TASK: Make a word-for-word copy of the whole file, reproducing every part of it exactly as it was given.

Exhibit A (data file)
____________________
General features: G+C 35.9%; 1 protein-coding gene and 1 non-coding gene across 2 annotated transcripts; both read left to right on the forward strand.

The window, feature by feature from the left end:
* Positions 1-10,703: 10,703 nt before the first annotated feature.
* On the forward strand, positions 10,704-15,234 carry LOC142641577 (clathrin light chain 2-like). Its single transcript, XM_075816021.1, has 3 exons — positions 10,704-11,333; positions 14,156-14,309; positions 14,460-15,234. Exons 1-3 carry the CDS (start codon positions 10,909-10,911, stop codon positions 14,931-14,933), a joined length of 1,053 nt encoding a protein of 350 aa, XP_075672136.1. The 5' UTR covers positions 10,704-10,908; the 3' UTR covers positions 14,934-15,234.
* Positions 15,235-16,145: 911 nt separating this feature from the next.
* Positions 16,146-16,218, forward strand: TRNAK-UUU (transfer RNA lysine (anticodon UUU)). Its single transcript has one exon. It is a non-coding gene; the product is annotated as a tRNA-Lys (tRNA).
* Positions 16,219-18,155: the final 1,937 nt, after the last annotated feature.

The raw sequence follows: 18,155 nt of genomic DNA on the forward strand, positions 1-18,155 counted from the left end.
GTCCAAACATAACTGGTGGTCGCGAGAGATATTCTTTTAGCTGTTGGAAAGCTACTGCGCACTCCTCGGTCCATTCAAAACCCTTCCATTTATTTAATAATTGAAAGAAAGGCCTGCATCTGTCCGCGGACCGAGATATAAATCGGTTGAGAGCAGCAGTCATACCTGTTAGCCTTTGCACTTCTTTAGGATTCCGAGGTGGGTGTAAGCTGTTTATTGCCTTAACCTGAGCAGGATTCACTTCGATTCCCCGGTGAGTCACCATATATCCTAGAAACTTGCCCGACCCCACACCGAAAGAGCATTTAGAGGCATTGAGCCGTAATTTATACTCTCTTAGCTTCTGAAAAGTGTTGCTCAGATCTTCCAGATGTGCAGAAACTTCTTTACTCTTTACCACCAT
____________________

General features: G+C 35.9%; 1 protein-coding gene and 1 non-coding gene across 2 annotated transcripts; both read left to right on the forward strand.

The window, feature by feature from the left end:
* Positions 1-10,703: 10,703 nt before the first annotated feature.
* On the forward strand, positions 10,704-15,234 carry LOC142641577 (clathrin light chain 2-like). Its single transcript, XM_075816021.1, has 3 exons — positions 10,704-11,333; positions 14,156-14,309; positions 14,460-15,234. Exons 1-3 carry the CDS (start codon positions 10,909-10,911, stop codon positions 14,931-14,933), a joined length of 1,053 nt encoding a protein of 350 aa, XP_075672136.1. The 5' UTR covers positions 10,704-10,908; the 3' UTR covers positions 14,934-15,234.
* Positions 15,235-16,145: 911 nt separating this feature from the next.
* Positions 16,146-16,218, forward strand: TRNAK-UUU (transfer RNA lysine (anticodon UUU)). Its single transcript has one exon. It is a non-coding gene; the product is annotated as a tRNA-Lys (tRNA).
* Positions 16,219-18,155: the final 1,937 nt, after the last annotated feature.

The raw sequence follows: 18,155 nt of genomic DNA on the forward strand, positions 1-18,155 counted from the left end.
GTCCAAACATAACTGGTGGTCGCGAGAGATATTCTTTTAGCTGTTGGAAAGCTACTGCGCACTCCTCGGTCCATTCAAAACCCTTCCATTTATTTAATAATTGAAAGAAAGGCCTGCATCTGTCCGCGGACCGAGATATAAATCGGTTGAGAGCAGCAGTCATACCTGTTAGCCTTTGCACTTCTTTAGGATTCCGAGGTGGGTGTAAGCTGTTTATTGCCTTAACCTGAGCAGGATTCACTTCGATTCCCCGGTGAGTCACCATATATCCTAGAAACTTGCCCGACCCCACACCGAAAGAGCATTTAGAGGCATTGAGCCGTAATTTATACTCTCTTAGCTTCTGAAAAGTGTTGCTCAGATCTTCCAGATGTGCAGAAACTTCTTTACTCTTTACCACCAT